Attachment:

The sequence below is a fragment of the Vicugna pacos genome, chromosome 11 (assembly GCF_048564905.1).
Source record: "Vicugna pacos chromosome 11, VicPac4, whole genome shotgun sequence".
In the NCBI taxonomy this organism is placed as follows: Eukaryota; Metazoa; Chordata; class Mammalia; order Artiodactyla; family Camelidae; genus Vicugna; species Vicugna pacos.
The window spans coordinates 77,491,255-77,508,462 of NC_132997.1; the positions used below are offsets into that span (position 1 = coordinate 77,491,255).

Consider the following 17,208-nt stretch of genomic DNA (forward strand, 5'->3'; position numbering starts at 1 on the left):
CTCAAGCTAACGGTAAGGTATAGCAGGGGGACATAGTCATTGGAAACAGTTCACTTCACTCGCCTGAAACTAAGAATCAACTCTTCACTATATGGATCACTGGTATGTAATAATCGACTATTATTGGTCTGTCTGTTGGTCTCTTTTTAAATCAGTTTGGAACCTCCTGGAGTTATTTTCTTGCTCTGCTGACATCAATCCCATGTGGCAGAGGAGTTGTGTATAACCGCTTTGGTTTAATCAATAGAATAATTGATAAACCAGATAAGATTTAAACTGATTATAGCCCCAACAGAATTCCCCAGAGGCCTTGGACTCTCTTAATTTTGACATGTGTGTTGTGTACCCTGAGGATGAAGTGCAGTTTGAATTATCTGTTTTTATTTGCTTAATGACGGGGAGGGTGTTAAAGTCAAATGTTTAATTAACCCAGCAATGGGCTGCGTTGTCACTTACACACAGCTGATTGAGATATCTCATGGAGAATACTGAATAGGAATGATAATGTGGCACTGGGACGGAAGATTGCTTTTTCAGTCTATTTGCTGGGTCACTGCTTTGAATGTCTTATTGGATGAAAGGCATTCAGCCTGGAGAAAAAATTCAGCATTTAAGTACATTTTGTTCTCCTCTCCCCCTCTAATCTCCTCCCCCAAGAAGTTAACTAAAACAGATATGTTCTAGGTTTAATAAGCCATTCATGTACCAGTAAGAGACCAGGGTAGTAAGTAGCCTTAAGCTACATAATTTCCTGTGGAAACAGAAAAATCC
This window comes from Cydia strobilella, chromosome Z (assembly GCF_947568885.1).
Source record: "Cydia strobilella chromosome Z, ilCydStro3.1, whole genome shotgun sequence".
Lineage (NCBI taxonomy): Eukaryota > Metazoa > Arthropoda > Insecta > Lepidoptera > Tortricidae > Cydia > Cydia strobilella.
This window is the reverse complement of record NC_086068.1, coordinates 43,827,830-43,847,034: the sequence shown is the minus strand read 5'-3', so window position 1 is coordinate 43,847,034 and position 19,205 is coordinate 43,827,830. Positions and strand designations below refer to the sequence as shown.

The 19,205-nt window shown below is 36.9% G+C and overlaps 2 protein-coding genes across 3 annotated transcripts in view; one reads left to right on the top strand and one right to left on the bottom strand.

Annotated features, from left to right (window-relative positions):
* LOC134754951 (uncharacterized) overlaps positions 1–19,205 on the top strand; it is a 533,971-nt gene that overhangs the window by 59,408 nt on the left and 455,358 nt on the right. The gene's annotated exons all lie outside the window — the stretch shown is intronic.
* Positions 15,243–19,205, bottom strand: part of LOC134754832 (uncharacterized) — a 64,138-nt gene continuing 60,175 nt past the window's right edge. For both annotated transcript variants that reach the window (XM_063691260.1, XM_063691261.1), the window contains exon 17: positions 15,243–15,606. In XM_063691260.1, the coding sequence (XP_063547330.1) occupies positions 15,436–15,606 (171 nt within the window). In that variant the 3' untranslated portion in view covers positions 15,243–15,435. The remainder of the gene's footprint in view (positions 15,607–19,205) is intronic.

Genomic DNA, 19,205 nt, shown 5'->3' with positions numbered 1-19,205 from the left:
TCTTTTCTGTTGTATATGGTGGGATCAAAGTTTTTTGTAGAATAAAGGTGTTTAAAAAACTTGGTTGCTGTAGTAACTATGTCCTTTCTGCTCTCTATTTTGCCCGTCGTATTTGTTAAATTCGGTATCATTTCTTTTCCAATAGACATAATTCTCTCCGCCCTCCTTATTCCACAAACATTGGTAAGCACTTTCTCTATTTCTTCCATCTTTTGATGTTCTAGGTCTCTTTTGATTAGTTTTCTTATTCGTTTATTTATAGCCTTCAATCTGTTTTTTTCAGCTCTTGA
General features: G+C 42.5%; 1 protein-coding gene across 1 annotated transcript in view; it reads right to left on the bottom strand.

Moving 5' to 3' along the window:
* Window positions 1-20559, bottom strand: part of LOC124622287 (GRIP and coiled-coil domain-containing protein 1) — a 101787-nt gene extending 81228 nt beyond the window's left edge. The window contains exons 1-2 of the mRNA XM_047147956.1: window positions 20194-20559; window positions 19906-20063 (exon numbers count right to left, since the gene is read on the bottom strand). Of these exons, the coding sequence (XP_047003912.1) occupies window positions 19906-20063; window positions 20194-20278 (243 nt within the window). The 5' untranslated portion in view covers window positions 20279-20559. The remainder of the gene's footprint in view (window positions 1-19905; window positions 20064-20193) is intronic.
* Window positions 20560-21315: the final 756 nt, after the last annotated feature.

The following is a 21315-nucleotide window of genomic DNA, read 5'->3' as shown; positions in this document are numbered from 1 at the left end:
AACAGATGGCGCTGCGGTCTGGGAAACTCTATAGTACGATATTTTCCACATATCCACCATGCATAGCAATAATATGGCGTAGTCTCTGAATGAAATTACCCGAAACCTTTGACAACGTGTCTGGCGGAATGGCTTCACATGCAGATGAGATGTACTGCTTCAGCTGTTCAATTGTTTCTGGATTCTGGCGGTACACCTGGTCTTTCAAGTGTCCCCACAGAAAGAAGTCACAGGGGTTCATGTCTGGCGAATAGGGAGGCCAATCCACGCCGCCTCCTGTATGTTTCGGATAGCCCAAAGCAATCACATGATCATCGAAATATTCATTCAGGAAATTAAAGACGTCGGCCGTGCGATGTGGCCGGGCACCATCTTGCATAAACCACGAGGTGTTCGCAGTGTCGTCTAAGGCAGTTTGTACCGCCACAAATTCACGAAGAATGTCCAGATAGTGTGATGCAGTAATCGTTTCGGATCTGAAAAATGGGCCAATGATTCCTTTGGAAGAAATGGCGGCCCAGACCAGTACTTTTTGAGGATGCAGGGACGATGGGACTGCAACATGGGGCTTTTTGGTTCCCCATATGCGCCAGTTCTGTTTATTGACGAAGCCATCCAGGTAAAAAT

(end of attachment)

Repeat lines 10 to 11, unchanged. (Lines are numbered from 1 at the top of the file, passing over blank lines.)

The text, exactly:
This window is the reverse complement of record NC_086068.1, coordinates 43,827,830-43,847,034: the sequence shown is the minus strand read 5'-3', so window position 1 is coordinate 43,847,034 and position 19,205 is coordinate 43,827,830. Positions and strand designations below refer to the sequence as shown.

The 19,205-nt window shown below is 36.9% G+C and overlaps 2 protein-coding genes across 3 annotated transcripts in view; one reads left to right on the top strand and one right to left on the bottom strand.